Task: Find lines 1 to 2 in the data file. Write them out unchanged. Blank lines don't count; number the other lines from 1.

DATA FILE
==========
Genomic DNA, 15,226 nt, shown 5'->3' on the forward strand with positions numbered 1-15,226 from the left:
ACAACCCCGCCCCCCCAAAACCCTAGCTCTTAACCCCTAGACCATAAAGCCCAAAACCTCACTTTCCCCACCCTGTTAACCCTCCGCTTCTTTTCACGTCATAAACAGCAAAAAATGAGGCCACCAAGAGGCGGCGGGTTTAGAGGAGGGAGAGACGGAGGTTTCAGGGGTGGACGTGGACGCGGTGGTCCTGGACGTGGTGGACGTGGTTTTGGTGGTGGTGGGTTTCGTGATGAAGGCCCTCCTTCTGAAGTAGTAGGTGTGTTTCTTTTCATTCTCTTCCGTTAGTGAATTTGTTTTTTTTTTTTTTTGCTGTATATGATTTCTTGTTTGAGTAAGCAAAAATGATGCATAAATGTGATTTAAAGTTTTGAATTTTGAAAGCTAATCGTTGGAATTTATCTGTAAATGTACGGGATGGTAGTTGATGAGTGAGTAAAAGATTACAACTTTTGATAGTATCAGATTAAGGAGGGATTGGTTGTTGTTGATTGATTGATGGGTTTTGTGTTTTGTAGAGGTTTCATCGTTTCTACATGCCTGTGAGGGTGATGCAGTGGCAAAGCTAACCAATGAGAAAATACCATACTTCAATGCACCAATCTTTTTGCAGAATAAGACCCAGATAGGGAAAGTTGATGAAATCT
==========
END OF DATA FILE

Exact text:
Genomic DNA, 15,226 nt, shown 5'->3' on the forward strand with positions numbered 1-15,226 from the left:
ACAACCCCGCCCCCCCAAAACCCTAGCTCTTAACCCCTAGACCATAAAGCCCAAAACCTCACTTTCCCCACCCTGTTAACCCTCCGCTTCTTTTCACGTCATAAACAGCAAAAAATGAGGCCACCAAGAGGCGGCGGGTTTAGAGGAGGGAGAGACGGAGGTTTCAGGGGTGGACGTGGACGCGGTGGTCCTGGACGTGGTGGACGTGGTTTTGGTGGTGGTGGGTTTCGTGATGAAGGCCCTCCTTCTGAAGTAGTAGGTGTGTTTCTTTTCATTCTCTTCCGTTAGTGAATTTGTTTTTTTTTTTTTTTGCTGTATATGATTTCTTGTTTGAGTAAGCAAAAATGATGCATAAATGTGATTTAAAGTTTTGAATTTTGAAAGCTAATCGTTGGAATTTATCTGTAAATGTACGGGATGGTAGTTGATGAGTGAGTAAAAGATTACAACTTTTGATAGTATCAGATTAAGGAGGGATTGGTTGTTGTTGATTGATTGATGGGTTTTGTGTTTTGTAGAGGTTTCATCGTTTCTACATGCCTGTGAGGGTGATGCAGTGGCAAAGCTAACCAATGAGAAAATACCATACTTCAATGCACCAATCTTTTTGCAGAATAAGACCCAGATAGGGAAAGTTGATGAAATCT